By Andrew Kerr
Like so many elements of sailing , rounding the leeward mark in light with the dual goals of the team exiting the mark at top speed and in clear air is a collection of small details , let ‘s look at the key elements to a good rounding:
- Approaching with speed is of top priority to be able to exit with speed, the way to avoid having to sail unusually low to get the mark is for the team to Jibe on a slightly wider Jibe angle on the final approach to keep the apparent wind up and on the sails and the boat moving fast.
- When making a gate mark selection a consideration is twofold – the need for clear air and ideally the easier rounding – a rounding that is the easier take down of the spinnaker and involves less crew movement will enable the team to keep speed out of the rounding.
- When going through the spinnaker takedown try to minimize the amount of crew movement – just enough to take the spinnaker down, while keeping weight to leeward to help keep the sails full and to help with the turn.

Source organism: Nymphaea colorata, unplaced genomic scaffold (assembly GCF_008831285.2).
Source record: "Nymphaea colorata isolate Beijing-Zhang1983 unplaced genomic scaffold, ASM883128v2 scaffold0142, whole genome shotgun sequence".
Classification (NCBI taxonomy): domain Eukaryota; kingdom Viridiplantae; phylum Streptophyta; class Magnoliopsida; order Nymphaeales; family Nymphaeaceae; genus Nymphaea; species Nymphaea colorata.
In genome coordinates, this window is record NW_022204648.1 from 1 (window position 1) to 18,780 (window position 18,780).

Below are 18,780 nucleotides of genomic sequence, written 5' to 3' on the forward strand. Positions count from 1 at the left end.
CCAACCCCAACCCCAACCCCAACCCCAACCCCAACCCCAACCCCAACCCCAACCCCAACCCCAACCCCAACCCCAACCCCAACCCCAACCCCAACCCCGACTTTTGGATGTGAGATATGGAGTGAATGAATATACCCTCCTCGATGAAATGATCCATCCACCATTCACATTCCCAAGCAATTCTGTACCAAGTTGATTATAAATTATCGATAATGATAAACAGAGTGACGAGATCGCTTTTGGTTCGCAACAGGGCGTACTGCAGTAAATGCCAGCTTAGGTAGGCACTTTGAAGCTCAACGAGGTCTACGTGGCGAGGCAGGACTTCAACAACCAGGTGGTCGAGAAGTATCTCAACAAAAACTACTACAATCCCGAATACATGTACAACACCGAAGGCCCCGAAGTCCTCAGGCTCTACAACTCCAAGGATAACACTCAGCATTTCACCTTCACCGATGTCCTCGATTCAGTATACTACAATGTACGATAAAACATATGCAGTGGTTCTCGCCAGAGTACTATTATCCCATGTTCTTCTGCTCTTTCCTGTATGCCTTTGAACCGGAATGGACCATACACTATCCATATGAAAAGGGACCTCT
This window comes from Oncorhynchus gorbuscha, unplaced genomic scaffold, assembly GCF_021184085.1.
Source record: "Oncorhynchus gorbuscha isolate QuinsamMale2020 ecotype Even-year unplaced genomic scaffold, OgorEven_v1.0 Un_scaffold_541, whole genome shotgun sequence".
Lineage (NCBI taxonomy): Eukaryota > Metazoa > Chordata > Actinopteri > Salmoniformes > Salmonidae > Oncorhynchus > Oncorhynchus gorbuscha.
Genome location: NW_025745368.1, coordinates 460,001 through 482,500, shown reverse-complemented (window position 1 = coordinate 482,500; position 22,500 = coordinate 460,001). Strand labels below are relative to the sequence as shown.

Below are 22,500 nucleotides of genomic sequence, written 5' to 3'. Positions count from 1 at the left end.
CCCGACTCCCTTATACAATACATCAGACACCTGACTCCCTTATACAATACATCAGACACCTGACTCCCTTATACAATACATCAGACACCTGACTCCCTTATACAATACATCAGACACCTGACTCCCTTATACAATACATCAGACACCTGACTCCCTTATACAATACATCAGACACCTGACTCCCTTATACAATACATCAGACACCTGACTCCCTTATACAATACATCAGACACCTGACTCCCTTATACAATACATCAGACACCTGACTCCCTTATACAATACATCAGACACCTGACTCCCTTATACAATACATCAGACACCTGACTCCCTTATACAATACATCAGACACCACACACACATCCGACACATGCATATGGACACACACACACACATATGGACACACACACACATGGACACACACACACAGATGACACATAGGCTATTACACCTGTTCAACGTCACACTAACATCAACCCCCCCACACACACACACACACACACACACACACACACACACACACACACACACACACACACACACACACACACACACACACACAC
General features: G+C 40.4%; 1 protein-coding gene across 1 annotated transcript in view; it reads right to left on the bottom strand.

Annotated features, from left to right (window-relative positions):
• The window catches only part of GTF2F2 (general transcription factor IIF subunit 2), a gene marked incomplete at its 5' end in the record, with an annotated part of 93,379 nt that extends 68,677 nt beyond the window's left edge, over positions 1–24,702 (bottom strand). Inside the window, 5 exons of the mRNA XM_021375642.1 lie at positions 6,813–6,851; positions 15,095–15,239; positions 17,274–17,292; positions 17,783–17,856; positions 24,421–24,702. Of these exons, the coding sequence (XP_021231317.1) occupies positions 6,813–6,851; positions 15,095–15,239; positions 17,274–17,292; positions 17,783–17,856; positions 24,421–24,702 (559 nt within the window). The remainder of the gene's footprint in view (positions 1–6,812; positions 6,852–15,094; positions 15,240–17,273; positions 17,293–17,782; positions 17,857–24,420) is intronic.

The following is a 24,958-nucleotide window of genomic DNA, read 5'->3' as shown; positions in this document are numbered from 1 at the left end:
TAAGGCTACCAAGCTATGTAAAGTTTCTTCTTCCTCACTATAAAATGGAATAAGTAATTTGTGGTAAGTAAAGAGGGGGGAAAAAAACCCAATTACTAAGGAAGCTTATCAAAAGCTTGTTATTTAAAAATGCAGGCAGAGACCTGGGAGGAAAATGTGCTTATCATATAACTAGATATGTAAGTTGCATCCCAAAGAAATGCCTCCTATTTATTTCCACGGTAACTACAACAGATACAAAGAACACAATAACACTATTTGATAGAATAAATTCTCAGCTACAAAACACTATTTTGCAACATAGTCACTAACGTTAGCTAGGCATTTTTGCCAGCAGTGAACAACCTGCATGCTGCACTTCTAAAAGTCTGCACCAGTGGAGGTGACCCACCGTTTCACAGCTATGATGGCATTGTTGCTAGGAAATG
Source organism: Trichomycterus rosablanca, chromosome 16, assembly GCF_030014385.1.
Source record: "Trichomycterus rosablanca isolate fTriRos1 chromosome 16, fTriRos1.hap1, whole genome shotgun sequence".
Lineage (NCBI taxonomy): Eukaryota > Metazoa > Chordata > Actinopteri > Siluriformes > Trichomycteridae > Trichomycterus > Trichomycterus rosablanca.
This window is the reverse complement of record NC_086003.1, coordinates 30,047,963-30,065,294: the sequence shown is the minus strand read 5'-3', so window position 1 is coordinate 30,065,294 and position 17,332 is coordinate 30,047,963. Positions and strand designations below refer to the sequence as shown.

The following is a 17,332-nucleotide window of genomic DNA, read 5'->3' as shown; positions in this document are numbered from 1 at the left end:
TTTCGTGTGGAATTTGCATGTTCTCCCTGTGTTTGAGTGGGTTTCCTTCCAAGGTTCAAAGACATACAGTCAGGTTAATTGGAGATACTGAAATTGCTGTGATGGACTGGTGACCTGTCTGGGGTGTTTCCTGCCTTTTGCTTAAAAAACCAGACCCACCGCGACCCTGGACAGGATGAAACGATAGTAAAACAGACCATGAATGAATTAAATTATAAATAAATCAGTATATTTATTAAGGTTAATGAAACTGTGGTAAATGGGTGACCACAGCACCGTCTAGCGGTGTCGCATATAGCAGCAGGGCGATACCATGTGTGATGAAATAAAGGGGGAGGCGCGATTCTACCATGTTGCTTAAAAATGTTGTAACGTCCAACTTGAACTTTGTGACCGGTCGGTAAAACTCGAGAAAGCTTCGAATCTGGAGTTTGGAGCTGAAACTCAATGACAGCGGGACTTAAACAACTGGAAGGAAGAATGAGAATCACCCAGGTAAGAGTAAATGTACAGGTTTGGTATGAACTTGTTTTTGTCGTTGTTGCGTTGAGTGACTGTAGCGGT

- Really good sail trim, throughout the takedown and rounding the goal is to trim the sails perfectly to every point of sail, a common error is to see a team trim the mainsail or Jib/ Genoa too quickly which is a speed killer, the trimmers need to take themselves out of the distractions of the rounding – other boats, noise and other factors and just focus on perfect trim to every point of sail.
- Practice – pick a mark and come in on different angles with different types of spinnaker take downs and critique how fast you are exiting the buoy; in all instances the goal is to minimize speed loss.